Just kidding. I won’t take your money. You can’t buy anything when you’re dead.


If you’re having suicidal thoughts please call 1 (800) 273-8255, the National Suicide Prevention Lifeline.

This is a complete work of fiction. 

All is Black – Friday Fiction

The voices are back. Never left, in fact. They’re always there, always whispering in my ear. Telling me nasty things. Telling me to hurt, telling me to die. They’re screaming now, screaming that I’m worthless. I cover my ears, but their voices only grow. I scream, and someone grabs me. Someone real, more solid than my voices. I find the world to be fading, and the voices go with them.

All is black.

New voices, different from the others. Talking about the weather, about their medication. These voices don’t bother me, not like the others do. These voices are connected to bodies, to people. People not unlike me. They sometimes talk about their own voices, during the times when we sit in a circle and talk about our feelings. But I never hear their voices, only the voices in my head.

A voice has asked me to move over, and so I do. My lunch tray slides across the table. Not paying attention, my tray knocks over another patient’s water.


The other voices try to calm me, try to stop my tears. They tell me that everything’s alright, but I don’t believe them. I can barely hear them over my voices. I grab at my head again to get them to stop, I’d do anything to get them to stop, and my food falls to the floor.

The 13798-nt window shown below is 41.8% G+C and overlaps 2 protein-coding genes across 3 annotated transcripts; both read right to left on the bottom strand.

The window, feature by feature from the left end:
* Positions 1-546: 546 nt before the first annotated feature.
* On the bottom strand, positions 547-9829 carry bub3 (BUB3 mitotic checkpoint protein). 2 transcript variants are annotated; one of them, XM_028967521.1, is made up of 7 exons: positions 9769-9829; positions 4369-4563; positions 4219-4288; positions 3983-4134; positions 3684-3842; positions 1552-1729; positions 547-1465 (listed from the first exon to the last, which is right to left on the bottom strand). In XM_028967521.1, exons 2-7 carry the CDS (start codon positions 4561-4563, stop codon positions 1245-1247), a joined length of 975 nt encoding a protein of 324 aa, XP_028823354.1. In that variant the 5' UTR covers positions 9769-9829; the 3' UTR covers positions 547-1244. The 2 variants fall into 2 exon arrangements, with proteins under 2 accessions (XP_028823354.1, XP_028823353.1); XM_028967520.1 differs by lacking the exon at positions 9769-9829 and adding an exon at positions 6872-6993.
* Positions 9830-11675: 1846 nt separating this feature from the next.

Voices in uniform grab me, tell me to calm. I listen as their drugs enter through their needle, that ever-present needle. Calm. So calm. The voices go away, the world goes away.

All is black.

Lots of voices now, none of them my own. They’re steady voices, gentle voices. Happy voices, some of them. There are artificial voices coming out of a box, laughing voices surrounding them. I’m on my own, sitting in the corner. Every once in a while a uniformed voice comes to check on me, make sure I’m okay, as if I’ve ever been okay.

The voices leave me alone, for I’m always alone, alone except my voices. My voices never leave me.

We’re the only one you’ve got. You’re alone. No one wants you. PATHETIC!Give up, why don’t you? Look at you, sitting in a corner, talking to yourself. No one will ever love you. You’re nothing but a burden. PATHETIC! Your family hates you, everyone hates you, you’re a blight on the world.

I curl up in my chair, wishing the voices away. No one notices me. I look around and spot a table. An old, breaking table. Metal runs around the edges. Solid metal, sharp metal.

Look at that. Look at that! There’s your chance. No one’s looking. Come on, get up. See that bit? You can use it. Use it to end things. You want me to stop, don’t you? You’ll do anything to end the voices. I’ll never leave you if you don’t take it. Never! You’ll always have me, you’ll always be pathetic. PATHETIC!